Update – Sept. 4 – Lexis posted a comment below.

Photo background above by Jeremy Brooks

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27 Responses to “Biggest Jerk Award Goes to LexisNexis”

  1. Jeremy Brooks
    August 30th, 2008

    It’s actually my picture, but I think Thomas linked to it on his blog.

  2. Eric S. Mueller
    August 30th, 2008

    I don’t think you’re full of it . Some companies just don’t have a clue how to do business online. They think they’re still working in 1980s or earlier. I’ve heard that companies who “get it” set up Google Alerts to keep them informed of problems and some even respond personally. Others just don’t care. I guess it depends on the philosophy that the company operates under. Some companies consider it their privilege to serve you. Other companies consider it YOUR privilege to have access to THEIR product. I wish more of those companies would go out of business more often.

  3. Pinko
    August 30th, 2008

    I thought a Permanent Redirect was supposed to do what they are asking automatically? It’s not just netiquette they don’t get, it is internet technology.

  4. Banker
    August 30th, 2008

    waw…good for us, its informative. Good job…

  5. Andrew Flusche
    August 30th, 2008

    @Jeremy – Thanks for letting me know. I updated the attribution link accordingly. Great shot!

    @Eric – I definitely think Lexis operates under the latter philosophy: I’m privileged enough to have access to their products. Jerks.

    @Pinko – It’s not really a redirect issue. Their URLs didn’t change. They just wanted better anchor text for SEO purposes. And they wanted me to add links to other products and websites.

  6. Sean Cooksey
    August 30th, 2008

    Well done. I don’t know if this is typical for you, but for certain responses or communications like this, I have notoriously little self-control for writing a scathing and pithy response to whatever I find offensive. Most recently, I blew up at a certain organization I belong to for writing some “inflammatory” letters to a local newspaper on a completely unrelated topic. But back to the point, I’m with you, I have absolutely no patience for people whom, “you give an inch and they take a mile.”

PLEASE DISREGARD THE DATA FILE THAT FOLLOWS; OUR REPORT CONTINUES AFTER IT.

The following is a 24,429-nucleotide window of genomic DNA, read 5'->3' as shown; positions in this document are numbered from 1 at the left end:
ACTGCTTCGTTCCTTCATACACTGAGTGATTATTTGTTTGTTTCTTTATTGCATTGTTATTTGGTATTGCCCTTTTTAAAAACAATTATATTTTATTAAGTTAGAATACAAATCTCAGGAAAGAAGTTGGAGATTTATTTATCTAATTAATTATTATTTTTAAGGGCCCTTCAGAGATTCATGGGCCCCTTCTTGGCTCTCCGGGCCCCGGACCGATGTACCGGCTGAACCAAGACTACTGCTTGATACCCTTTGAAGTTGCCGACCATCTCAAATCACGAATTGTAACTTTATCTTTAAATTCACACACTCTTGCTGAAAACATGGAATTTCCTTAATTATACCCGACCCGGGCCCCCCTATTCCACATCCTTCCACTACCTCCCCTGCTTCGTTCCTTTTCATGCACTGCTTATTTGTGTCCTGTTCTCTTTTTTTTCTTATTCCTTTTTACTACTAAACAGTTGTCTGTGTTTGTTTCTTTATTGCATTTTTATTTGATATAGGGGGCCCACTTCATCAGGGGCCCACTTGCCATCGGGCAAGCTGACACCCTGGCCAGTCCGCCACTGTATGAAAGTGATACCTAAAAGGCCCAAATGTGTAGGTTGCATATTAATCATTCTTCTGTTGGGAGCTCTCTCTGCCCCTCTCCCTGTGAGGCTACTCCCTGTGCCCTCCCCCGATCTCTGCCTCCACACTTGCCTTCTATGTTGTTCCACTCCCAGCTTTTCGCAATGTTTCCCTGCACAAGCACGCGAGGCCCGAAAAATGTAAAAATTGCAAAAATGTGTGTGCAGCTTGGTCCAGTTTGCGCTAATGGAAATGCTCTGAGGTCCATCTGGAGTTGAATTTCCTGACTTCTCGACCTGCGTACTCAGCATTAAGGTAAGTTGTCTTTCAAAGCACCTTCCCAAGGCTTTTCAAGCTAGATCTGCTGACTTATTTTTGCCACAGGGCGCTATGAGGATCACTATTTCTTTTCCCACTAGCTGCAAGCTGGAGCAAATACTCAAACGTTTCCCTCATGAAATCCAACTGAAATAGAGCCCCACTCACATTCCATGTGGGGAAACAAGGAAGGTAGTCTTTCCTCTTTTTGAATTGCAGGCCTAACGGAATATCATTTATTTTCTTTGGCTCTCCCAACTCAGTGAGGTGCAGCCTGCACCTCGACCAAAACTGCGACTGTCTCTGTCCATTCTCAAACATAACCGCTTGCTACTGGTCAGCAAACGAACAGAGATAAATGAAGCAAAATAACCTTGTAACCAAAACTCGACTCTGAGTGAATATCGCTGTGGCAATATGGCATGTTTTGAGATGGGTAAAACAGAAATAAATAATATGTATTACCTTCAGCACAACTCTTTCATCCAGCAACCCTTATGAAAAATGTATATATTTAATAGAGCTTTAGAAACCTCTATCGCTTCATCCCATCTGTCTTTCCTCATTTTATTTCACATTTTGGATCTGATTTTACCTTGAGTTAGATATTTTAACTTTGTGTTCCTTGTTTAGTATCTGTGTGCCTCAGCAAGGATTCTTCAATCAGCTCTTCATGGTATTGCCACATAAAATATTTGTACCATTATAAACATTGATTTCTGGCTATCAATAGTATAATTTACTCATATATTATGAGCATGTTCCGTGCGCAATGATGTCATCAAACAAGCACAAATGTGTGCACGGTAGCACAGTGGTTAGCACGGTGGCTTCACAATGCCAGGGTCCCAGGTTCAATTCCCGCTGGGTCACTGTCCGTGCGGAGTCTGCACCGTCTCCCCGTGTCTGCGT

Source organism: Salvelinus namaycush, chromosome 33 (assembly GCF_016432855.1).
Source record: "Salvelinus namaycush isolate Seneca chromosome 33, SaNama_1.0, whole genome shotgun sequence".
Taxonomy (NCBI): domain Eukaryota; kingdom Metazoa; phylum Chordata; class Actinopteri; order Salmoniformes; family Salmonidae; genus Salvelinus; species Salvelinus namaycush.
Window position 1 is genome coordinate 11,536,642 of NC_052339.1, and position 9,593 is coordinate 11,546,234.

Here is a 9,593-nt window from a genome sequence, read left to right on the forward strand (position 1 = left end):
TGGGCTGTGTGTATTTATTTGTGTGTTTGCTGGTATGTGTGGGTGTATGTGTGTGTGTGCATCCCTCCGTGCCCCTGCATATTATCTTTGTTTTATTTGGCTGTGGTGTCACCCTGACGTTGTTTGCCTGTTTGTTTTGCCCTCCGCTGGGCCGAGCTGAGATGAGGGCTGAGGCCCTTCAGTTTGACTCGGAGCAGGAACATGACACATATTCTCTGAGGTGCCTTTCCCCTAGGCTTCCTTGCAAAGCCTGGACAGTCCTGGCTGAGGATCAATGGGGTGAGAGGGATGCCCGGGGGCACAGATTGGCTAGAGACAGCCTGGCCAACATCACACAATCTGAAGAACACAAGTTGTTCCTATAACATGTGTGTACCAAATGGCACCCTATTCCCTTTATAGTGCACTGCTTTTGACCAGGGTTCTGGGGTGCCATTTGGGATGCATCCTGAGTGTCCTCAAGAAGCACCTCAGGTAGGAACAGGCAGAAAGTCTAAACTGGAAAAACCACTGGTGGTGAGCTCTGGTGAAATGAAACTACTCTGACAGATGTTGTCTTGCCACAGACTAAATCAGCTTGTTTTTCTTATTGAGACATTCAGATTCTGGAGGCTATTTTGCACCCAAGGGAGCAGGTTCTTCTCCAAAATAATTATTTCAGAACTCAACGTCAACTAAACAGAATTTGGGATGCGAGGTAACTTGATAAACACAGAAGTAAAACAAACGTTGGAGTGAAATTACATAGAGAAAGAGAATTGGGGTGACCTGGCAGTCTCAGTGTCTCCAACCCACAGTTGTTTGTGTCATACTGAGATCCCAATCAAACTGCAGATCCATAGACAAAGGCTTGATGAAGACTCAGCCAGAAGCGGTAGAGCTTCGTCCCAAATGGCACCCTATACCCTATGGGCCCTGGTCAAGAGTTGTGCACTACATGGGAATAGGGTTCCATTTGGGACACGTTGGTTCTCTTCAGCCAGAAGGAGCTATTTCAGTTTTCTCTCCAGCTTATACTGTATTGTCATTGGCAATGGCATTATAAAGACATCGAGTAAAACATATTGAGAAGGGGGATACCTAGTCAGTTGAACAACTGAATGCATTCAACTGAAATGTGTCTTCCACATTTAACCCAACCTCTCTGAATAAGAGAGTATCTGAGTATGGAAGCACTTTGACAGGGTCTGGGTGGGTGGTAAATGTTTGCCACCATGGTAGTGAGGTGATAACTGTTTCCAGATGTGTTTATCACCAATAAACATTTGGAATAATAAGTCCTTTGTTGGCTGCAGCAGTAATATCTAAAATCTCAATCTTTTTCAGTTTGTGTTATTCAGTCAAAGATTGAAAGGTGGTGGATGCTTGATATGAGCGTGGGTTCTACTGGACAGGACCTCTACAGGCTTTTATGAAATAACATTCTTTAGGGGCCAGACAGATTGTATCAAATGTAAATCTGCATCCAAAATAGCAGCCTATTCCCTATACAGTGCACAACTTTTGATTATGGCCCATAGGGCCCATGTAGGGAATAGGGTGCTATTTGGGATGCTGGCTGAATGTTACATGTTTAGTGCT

7. Andrew Flusche
    August 30th, 2008

    @Sean – Yeah, it’s pretty horrible when people just keep asking more for. That definitely doesn’t help goodwill.

  8. sean
    August 30th, 2008

    Just to say – nothing about Lexis surprises me at all although i think you should feel honoured. In 5 years of publication of my newsletter “Law Librarians News” not one individual at LN has ever deigned to communicate with me although i am read by legal KM’s and Law Librarians around the world

    By the way i love the image

    Keep up the good work

  9. Andrew Flusche
    August 30th, 2008

    @sean – Honestly, I was surprised as well. It must’ve taken a lot of effort for Lexis to email people who have a couple links to them.

  10. George
    August 30th, 2008

    I think they just hired a BAD SEO firm… However, it certainly was a big mistake on their part.

  11. Andrew Flusche
    August 30th, 2008

    @George – That could be it. But the email I received was from an individual Lexis employee. I don’t think this was outsourced. And since Lexis does tons of online stuff, I doubt they’d outsource just for SEO.

  12. Marc
    August 31st, 2008

    I think this would classify as an, “epic fail.”

    big companies are slow to react, but I hope they catch on soon. this post should definitely wake them up a bit at least.

  13. Andrew Flusche
    August 31st, 2008

    @Marc – I love that: “epic fail.” Nice!

  14. seo
    September 2nd, 2008

    I disagree with you – you obviously know nothing about SEO, if you know anything about link building, you need good targeted anchor text, “click here” or “lexisnexis” doesn’t help anyone get good quality traffic. They obviously see your site as relevant and need the anchor text cleaned up. If you refuse its really your lose not theirs as they have greater site authority according to Google and you would only benefit by more quality traffic.